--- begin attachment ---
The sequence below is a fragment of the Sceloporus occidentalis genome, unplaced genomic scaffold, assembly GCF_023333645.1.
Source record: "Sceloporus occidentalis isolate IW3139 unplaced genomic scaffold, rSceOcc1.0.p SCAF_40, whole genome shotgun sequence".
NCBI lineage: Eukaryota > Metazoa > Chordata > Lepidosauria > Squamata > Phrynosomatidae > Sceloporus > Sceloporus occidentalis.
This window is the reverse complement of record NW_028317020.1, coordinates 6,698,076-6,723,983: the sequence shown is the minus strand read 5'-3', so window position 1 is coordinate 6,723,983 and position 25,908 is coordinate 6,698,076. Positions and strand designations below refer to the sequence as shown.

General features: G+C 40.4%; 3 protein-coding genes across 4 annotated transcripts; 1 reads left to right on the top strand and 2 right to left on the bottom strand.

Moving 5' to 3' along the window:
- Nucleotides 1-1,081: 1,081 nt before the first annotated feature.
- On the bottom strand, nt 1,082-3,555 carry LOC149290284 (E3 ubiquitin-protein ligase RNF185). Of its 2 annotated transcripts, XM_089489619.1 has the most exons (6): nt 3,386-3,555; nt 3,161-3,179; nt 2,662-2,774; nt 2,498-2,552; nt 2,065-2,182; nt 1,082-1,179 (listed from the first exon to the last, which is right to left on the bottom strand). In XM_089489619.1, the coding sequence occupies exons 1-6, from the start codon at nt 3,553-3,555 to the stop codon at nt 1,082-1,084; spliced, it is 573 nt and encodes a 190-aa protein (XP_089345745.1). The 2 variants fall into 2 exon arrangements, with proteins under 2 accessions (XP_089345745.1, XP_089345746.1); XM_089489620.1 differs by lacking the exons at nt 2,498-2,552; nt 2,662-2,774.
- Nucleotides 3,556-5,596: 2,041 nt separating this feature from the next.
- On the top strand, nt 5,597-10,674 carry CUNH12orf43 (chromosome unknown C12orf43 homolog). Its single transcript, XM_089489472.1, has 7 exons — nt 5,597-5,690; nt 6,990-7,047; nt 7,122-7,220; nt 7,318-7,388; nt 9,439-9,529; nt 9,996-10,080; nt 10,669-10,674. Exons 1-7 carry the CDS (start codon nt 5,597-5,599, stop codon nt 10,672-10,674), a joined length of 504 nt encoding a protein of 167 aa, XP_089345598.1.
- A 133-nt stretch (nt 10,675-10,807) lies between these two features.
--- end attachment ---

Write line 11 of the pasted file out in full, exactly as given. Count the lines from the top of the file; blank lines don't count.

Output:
- A 133-nt stretch (nt 10,675-10,807) lies between these two features.